The way I make my characters' dialogue unique to them, is by considering what makes them unique. But that's best explained by examples. So here we go.
Female character is nervous, worries about everything, and is a bit old fashion. "Oh, dear no. I understand equality and all that, but really? You want to be out there in the war? Bullets flying everywhere, people being shot? Think of your poor dear mother. Do you think my heart can take knowing her only daughter is out there?"
French playboy talking about helping a woman relax. "Oh, but mam'selle. It would be a sin to not offer."
A gamer complaining about rush hour traffic. "This is worse than loading screens!"
A posh gentleman that feels like he should have been born in Victorian England. "Is this what society has come to? Vagabonds prancing about, declaring themselves gentry. Politicians speaking ill of women. I'll hear no more of it. Not a word. Good day, sir."
A shy nervous wreck that apologizes for everything. touches teapot "I'm sorry!" friend gives them a curious side glance "It's okay. Sorry, I. This isn't. I'm sorry. Really. Sorry. Uh. I should go."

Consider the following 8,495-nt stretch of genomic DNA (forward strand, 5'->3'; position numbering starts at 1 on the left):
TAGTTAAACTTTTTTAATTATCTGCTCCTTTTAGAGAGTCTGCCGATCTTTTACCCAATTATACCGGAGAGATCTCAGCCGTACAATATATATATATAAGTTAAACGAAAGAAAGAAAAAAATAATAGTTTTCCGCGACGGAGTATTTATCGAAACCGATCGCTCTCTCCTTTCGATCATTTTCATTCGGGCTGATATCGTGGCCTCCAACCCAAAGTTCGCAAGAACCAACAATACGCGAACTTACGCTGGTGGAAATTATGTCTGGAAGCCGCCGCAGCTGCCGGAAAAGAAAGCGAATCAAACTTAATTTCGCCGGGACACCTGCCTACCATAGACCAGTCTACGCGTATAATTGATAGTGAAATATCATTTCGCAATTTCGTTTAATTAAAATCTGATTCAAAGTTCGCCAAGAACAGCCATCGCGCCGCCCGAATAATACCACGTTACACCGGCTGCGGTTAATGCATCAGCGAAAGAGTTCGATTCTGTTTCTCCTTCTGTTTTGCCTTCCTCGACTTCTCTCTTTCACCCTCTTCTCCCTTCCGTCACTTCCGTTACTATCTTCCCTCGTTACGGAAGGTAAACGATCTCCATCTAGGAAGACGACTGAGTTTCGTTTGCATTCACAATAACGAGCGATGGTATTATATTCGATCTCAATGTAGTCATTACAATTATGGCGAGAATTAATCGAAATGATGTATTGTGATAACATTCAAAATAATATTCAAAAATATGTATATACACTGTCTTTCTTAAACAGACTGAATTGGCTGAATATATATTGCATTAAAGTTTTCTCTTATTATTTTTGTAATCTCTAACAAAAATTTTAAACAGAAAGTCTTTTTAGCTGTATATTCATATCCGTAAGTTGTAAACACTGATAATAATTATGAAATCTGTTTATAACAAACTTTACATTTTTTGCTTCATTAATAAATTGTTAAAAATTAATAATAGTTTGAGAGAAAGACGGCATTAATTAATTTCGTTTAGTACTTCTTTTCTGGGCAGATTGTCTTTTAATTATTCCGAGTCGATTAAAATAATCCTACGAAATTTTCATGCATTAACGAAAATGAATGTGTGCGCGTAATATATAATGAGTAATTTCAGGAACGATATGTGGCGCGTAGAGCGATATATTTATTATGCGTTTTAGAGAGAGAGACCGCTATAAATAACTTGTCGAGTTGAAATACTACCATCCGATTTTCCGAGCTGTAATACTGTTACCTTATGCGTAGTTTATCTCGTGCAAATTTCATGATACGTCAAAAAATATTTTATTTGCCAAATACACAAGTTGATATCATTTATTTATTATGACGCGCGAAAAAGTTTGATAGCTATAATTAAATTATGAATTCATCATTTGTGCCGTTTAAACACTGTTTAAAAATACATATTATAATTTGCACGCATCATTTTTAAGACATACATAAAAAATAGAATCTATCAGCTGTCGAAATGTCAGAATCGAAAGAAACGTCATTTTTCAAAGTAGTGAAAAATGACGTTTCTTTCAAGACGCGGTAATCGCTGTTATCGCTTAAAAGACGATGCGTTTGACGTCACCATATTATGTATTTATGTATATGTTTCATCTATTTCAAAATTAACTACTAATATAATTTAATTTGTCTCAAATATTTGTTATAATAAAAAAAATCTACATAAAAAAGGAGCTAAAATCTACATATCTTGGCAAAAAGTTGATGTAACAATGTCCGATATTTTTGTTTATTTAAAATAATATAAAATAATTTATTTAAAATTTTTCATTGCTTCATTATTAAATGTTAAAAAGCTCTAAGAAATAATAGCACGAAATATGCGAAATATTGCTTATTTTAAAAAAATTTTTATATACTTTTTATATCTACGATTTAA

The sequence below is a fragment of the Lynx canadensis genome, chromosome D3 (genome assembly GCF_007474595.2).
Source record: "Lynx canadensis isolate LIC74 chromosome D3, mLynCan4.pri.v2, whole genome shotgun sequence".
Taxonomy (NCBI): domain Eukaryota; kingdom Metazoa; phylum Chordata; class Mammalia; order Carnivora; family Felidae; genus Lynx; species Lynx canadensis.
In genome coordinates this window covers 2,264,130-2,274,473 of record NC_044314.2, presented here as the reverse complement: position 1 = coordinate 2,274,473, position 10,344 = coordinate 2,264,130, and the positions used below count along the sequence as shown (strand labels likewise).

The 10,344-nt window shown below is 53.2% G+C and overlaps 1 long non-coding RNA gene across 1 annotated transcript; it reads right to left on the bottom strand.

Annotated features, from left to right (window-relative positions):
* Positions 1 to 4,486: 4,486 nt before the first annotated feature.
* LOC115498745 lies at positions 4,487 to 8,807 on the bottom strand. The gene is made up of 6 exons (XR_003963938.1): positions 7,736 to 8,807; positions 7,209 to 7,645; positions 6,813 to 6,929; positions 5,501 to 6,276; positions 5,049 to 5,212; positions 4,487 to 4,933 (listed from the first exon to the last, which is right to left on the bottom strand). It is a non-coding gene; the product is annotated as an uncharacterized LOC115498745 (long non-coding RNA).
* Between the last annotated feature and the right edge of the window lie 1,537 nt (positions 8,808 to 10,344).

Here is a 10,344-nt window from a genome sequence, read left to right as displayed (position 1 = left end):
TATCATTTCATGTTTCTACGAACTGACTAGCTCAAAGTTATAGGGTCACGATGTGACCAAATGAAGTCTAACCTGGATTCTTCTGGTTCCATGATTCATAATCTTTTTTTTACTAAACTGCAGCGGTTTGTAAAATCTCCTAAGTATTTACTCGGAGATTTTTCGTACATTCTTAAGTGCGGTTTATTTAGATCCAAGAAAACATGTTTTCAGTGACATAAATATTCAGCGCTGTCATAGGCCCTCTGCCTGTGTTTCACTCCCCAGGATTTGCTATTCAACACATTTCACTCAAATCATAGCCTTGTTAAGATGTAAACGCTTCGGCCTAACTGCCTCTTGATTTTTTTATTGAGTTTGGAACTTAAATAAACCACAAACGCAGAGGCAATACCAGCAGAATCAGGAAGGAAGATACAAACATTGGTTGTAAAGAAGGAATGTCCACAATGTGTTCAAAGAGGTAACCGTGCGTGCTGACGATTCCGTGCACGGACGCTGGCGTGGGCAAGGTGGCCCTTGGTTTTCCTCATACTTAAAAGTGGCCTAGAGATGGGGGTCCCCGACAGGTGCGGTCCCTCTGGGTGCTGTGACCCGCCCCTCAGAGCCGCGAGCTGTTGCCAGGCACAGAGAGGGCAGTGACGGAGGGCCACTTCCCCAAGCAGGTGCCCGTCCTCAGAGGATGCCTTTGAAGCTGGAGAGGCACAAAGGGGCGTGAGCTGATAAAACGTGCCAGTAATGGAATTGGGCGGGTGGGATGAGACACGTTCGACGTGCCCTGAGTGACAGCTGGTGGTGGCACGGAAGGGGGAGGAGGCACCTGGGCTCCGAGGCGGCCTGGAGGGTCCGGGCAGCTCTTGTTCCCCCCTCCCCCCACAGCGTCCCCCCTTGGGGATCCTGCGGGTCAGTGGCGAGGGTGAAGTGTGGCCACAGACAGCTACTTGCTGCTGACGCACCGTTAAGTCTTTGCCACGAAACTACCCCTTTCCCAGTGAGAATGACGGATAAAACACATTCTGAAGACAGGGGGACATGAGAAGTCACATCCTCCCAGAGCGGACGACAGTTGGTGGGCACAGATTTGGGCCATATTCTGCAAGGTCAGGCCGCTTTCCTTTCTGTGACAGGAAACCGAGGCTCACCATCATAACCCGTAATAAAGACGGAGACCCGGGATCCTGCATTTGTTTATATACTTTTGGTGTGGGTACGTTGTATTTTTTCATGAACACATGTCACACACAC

Look for things the individual character values, or things that make them stand out. Give them verbal quirks as well as personality ones. Gender can play a role in this, but isn't usually the defining factor. You can have a tomboy that talk like 'one of the boys', or a more genteel man speaking in a far more reserved or indirect manner.
Typical traits to pay attention to are: cultural heritage (Scarlet o'Hara in Gone with the wind), socio-economic standing (posh rich girl versus trailer park girl of same geographical area), archtypal behaviour (tomboy versus goth girl versus geeky girl).
Note that you should avoid stereotypes as best you can. Some stereotypes are unavoidable, and often true. But if you have one representation of that social group, you could be called out on writing from stereotypes. Easiest way to get around that i to only call on stereotypes you understand, and then contrast them with others from the same social group (example: the flamboyant gay, just have three gay men and have each act differently; no one will deny that some gay men act like that, but it's far from all).